Ark

This Ypsinews.com story of The Ark reminded me of Brand’s How Buildings Learn: Huron-side tannery, disassembly, reassembly, blacksmith shop, furniture store, deterioration, pigeon training. Ypsilanti’s The Ark, its adrift, undecidable architecture fittingly named, an example of an early “portable.” Here’s an excerpt about its initial site:

The site was likely chosen on purpose. Tanneries were smelly places, where piles of cow skins were scraped of their remaining flesh and soaked in vats of chemicals in order to process them into leather. A location downstream from downtown meant that meat scraps and used-up chemicals could be drained into the river without creating a stench in the stretch of river traveling through town.

The lazy Sunday morning click with Brand’s book, however, (un)builds toward The Ark’s demise, which, as parallels go, blightfully suggests another end-variant true for so many buildings in aging cities: How Buildings Learn No More.

Wonder how many of those century-old pigeons are out there homing on this missing place?

Ark.jpg

Student Center

EMU Student Center

I am enjoying a few minutes of light computing in the Student Center at Eastern Michigan University right now: coffee, sunlight, email, Google Reader, Fantasy Football results. I try to spend an hour in the Student Center every Tuesday. The weekly, non-essential outing contributes to my New Faculty Continuing Orientation Plan. Basically, the NFCOP goes like this: leave your office every so often, develop a feel for the place. Frequently I run into students or colleagues as I make my way across campus, and we talk. Also, I walk alternative routes, get to know the landscape, the distances. These semi-strategic excursions are refreshingly ordinary, far less in the vein of anthropological scrutiny (a la Marc Augé) than in slow, deep, you-are-here mapping (a la William Least Heat-Moon). Walks less motivated by ground-truthing this "rhetorical country" than in walking, being here.

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The Steep Approach

I finished up Iain Banks’

The Steep Approach to Garbadale
a couple of days ago. Took me
about a week, and it felt like a faster-than-usual read, though it’s not like I
spend all that much time reading fiction for the sport of it (at least not these
days). Faster than expected, a surprisingly engaging novel, a story well
told–exactly as promised in the approbative cover matter.

The upshot: Alban Wopuld deals with a hiatus from the family circle,
resurfacing at the behest of a cousin who recruits him to stir up dissent among
family members in favor of approving the sale of their rights to a popular game,
Empire!. Alban re-emerges as an influential presence in the family, all
the while coping with two formative events from earlier in his life (and, in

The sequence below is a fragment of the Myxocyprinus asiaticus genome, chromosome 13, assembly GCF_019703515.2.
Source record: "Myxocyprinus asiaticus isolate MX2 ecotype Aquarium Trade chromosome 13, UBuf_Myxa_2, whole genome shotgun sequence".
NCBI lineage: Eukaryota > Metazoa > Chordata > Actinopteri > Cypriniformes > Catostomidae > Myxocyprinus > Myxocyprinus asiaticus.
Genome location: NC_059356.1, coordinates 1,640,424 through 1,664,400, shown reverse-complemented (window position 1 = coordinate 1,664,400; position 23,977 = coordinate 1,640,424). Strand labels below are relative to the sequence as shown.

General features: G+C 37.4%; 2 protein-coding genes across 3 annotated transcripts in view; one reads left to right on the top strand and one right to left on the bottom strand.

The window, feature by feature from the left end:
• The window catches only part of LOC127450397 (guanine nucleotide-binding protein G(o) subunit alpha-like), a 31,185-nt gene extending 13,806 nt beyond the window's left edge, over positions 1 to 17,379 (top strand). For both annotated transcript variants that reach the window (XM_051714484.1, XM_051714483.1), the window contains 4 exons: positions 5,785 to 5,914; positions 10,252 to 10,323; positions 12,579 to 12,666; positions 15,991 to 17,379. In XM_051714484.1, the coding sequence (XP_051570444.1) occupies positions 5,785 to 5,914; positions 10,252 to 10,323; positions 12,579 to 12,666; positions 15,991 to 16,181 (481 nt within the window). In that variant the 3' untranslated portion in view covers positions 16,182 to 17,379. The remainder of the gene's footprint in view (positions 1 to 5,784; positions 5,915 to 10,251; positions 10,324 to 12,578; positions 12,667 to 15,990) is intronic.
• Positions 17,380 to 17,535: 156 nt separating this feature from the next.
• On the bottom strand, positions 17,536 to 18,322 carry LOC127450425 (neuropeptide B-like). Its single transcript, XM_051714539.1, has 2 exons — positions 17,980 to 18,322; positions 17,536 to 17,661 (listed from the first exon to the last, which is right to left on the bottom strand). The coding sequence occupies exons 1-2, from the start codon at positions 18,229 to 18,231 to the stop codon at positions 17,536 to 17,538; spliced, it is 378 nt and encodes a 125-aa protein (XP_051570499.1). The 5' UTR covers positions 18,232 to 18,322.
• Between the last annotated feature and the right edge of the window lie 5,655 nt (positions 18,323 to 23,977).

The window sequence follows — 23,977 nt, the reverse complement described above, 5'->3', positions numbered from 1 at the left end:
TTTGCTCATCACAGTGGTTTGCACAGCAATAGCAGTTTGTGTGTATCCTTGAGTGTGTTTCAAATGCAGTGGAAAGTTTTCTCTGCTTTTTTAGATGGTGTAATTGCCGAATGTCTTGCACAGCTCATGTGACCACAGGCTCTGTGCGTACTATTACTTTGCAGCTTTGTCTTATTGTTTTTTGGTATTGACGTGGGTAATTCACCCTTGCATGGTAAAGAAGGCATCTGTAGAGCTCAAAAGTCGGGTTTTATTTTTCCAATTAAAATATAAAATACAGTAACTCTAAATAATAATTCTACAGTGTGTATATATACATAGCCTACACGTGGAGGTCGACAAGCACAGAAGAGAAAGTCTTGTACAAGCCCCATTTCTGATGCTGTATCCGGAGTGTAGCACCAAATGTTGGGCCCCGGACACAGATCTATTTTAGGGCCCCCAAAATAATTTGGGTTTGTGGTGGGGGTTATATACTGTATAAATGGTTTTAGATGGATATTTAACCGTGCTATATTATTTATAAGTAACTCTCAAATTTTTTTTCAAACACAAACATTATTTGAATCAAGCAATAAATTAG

different degrees, these events are at the root of his alienation): his
mother’s suicide and a cousinly love affair.

This little summary doesn’t ruin it. And I fully intend to be getting
along with other novels by Banks just as soon as…one of these days. I only had
time for this one because I am purposefully neglecting the diss for a couple of
weeks while on a back-to-back conferences jag (seriously, it must appear that I
have been shitting around for a couple of weeks now; lazing through some books
about maps, etc.). Anyhow, by this point, I sure I have done enough to pique
your interest in The Steep Approach that I should give a little bit more,
so, then, two passages from dog-eared pages:

Also, third, she tried to quantify how hopelessly, uselessly,
pathetically weak she felt. It took a long time–she was a
mathematician, after all, not a poet, so images were not normally her strong
suit–but eventually she decided on one. It involved a banana. Specifically,
the long stringy bits you find between the skin and flesh of a banana. She
felt so weak you could have tied her up with those stringy bits of banana
and she wouldn’t have been able to struggle free. That was how weak she
felt. (220)

This comes as VG–Alban’s other love interest–remembers swimming near
a reef when the disastrous tsunami welled up from the Indian Ocean in ’04.

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Talks

Before a full week cycles around, I wanted to tack up a few notes about the
Digital and Visual Rhetorics Symposium hosted at SU last Thursday and Friday. 
Each of the talks was stimulating/evocative; w/ these notes: I’m going for a patchwork of what was said and what it got me
thinking about (highlights plus commentary).  Fair enough?

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From: Zonal Memoria

Considering that the del.icio.us bookmark that led me to it included a note
describing MSN Virtual
Earth
(via) like this: "Cheap knock off of google maps done with crappy USGS
satellite data," I wasn’t expecting much.  Yet, although the perspectives from
MSN present black and white satellite images, the site is, in some ways, better
than Google Maps because of resolution covering some of places I identify
with. 

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